The salmon tartare was also delicious, as tartare and caviar have been known to do. (Another example: the steak tartare and caviar referenced in my first review.) As the course was perfectly seasoned, I found myself directly putting fork into mouth, completely ignoring the toast points provided on the side.
Course 3: Crispy Egg, Cipollini Onion Soubise, Pressed Caviar
My favorite component of this dish was surprisingly not the crispy egg but instead the onion soubise. Although a soubise is defined as a bechamel based sauce, I found the consistency to be more similar to a puree or a very thick soup. The runny yolk of the egg spilled into the soubise, making it even richer than originally plated.
Course 4: Skate, Brown Butter Foam, Crushed Potatoes, Sherry Vinegar Gelatin, Capers, Croutons
My first ever taste of skate will not be my last as I’ve never had anything similar in texture; it seemed to flake away in distinct layers. (To borrow an apt description by Ruth Reichl, it has a cordoroy-like texture.) The sherry vinegar gelatin was like a punch of flavor in the face (I mean that in a good way) and, surprisingly, did not distract from the rest of the dish. A complete bite of fish and accoutrements was salty and tart and buttery all at the same time – simply delightful.
Course 5: Sweetbreads, Baby Spinach, Maitake Mushroom
Our last course is typically not found on the menu, although I wish it was. As a lover of sweetbreads, I appreciated the simplicity of the dish because the natural taste of the sweetbreads was allowed to shine.
As mentioned previously, this meal was for a special occasion and Chef Ben outdid himself with this menu. Looking back now – the caviar in excess, the flutes of champagne, the TV crew – it feels a little surreal. This is, in no way, “normal” in my life…but I could get used to it. I just have to find a camera crew to follow me around and I’ll be set!
(Note: Since I’ve had people ask: ABC7 did NOT cover any part of this meal. I don’t think they would have let us splurge on caviar and champagne if they had…)
May 20, 2010
Before reading any further, please first watch the following Youtube clip from Anthony Bourdain’s No Reservations – Food Porn Part II. (Start watching at 3:10 – That’s when it starts getting gooooood…)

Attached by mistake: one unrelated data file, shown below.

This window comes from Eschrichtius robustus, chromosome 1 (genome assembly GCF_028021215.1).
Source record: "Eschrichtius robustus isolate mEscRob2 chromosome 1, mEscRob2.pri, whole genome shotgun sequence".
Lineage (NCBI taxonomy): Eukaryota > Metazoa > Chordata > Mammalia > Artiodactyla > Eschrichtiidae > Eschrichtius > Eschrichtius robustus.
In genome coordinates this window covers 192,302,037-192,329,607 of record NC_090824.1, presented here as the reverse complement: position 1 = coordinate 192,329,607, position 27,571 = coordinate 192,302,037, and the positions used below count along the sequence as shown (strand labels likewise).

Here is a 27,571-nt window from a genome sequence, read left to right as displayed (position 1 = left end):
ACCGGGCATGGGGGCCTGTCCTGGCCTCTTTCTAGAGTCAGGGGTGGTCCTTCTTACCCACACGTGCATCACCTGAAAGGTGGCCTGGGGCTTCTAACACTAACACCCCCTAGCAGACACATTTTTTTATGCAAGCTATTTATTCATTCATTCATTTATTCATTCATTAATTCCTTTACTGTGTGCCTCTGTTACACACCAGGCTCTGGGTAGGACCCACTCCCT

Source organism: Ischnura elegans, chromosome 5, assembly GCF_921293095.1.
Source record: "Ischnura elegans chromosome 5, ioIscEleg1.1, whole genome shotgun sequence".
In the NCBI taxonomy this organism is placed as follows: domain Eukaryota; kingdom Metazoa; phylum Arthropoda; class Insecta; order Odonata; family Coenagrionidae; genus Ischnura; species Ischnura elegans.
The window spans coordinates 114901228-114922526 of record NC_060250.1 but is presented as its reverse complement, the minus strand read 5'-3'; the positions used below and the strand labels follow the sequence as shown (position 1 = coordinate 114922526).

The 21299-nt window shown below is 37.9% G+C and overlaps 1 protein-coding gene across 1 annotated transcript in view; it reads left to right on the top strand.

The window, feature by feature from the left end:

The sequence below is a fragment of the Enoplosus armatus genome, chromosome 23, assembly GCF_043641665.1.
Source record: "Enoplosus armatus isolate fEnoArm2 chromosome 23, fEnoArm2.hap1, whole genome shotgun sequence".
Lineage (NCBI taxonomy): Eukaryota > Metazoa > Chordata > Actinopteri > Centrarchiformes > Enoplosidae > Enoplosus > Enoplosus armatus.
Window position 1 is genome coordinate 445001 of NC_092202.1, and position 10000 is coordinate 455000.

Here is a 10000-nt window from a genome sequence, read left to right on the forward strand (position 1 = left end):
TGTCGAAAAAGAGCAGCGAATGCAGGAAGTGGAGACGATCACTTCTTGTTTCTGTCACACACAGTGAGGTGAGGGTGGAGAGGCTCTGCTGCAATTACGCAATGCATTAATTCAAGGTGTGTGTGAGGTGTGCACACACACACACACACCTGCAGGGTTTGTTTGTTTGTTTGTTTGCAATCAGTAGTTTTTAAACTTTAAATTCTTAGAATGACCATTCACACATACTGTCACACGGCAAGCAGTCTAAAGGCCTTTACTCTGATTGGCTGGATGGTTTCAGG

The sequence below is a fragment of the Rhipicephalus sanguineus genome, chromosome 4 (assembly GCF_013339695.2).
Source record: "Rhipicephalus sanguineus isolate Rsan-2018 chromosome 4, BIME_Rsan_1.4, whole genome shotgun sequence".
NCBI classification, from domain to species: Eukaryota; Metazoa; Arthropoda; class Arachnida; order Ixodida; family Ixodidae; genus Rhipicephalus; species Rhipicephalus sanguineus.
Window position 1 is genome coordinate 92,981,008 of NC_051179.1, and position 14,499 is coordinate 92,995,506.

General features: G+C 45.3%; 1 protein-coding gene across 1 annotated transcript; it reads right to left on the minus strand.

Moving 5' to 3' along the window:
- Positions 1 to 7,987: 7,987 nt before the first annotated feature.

Okay, now that I’ve made you hungry, I’ll also make you jealous: The sea urchin and lardo? The burrata and lobster? The octopus and bone marrow?
I ate that. ALL OF THAT.
I find it fitting that Marea is established right across the southern border of Central Park. When I think of Central Park, I think of a lush, green oasis in a concrete jungle; when I think of Marea, I think of a modern, bright dining room in a sea of older, dim restaurants.
Although the fundamental characteristics between Marea and other NYC fine dining establishments are the same (e.g. big windows, crisp linens, glass centerpieces, etc.), there’s something about Marea that is so visually appealing to me. Maybe it was because I went to Marea on a perfectly sunny spring day, but the whole space just seemed to sparkle the moment I walked in. This has to be one of my favorite dining rooms thus far.
Marea’s lunch menu is simple – a two course business lunch for $38, with each additional course costing $19 (although, looking at their online menu now, they’ve increased it to $42 and $21, respectively). The “Ricci” (i.e. the sea urchin and lardo) is not on their lunch menu but after seeing the above No Reservations episode, I begged my way to an order.
(Note: I am going to start transcribing quotes from the No Reservations episode because, honestly, can I describe the following better than King of My Heart? I don’t think so.)
“Two fat sacks of sea urchin roe, plumped with goodness. The briny, swollen membranes held aloft by two tiny chariots of toast. A gossamer thin sheet of lardo, lightly cured pork fat from the mountains of Tuscany, draped over the top and ever so slightly heated, allowed to wilt, to melt over the aroused golden pillows, like a dying swan.” – Anthony Bourdain